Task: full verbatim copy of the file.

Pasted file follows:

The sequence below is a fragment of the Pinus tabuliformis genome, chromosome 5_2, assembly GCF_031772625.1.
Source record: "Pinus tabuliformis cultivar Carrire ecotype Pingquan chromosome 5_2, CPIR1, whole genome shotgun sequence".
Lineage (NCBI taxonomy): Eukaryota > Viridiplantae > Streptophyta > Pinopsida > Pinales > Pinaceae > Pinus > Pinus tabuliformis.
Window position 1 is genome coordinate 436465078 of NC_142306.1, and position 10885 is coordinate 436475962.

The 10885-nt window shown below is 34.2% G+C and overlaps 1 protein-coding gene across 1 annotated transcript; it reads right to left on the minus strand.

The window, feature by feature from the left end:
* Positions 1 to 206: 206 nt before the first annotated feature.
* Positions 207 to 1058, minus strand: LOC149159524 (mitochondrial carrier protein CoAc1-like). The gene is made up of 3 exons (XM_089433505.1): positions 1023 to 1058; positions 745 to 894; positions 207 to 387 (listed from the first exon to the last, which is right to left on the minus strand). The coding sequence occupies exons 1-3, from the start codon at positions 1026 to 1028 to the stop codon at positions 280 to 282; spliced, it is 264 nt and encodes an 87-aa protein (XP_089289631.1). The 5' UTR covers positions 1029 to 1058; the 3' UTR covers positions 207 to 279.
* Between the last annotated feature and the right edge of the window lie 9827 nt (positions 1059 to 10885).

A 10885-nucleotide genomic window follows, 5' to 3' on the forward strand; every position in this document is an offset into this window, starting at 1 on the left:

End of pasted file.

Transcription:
The sequence below is a fragment of the Pinus tabuliformis genome, chromosome 5_2, assembly GCF_031772625.1.
Source record: "Pinus tabuliformis cultivar Carrire ecotype Pingquan chromosome 5_2, CPIR1, whole genome shotgun sequence".
Lineage (NCBI taxonomy): Eukaryota > Viridiplantae > Streptophyta > Pinopsida > Pinales > Pinaceae > Pinus > Pinus tabuliformis.
Window position 1 is genome coordinate 436465078 of NC_142306.1, and position 10885 is coordinate 436475962.

The 10885-nt window shown below is 34.2% G+C and overlaps 1 protein-coding gene across 1 annotated transcript; it reads right to left on the minus strand.

The window, feature by feature from the left end:
* Positions 1 to 206: 206 nt before the first annotated feature.
* Positions 207 to 1058, minus strand: LOC149159524 (mitochondrial carrier protein CoAc1-like). The gene is made up of 3 exons (XM_089433505.1): positions 1023 to 1058; positions 745 to 894; positions 207 to 387 (listed from the first exon to the last, which is right to left on the minus strand). The coding sequence occupies exons 1-3, from the start codon at positions 1026 to 1028 to the stop codon at positions 280 to 282; spliced, it is 264 nt and encodes an 87-aa protein (XP_089289631.1). The 5' UTR covers positions 1029 to 1058; the 3' UTR covers positions 207 to 279.
* Between the last annotated feature and the right edge of the window lie 9827 nt (positions 1059 to 10885).

A 10885-nucleotide genomic window follows, 5' to 3' on the forward strand; every position in this document is an offset into this window, starting at 1 on the left: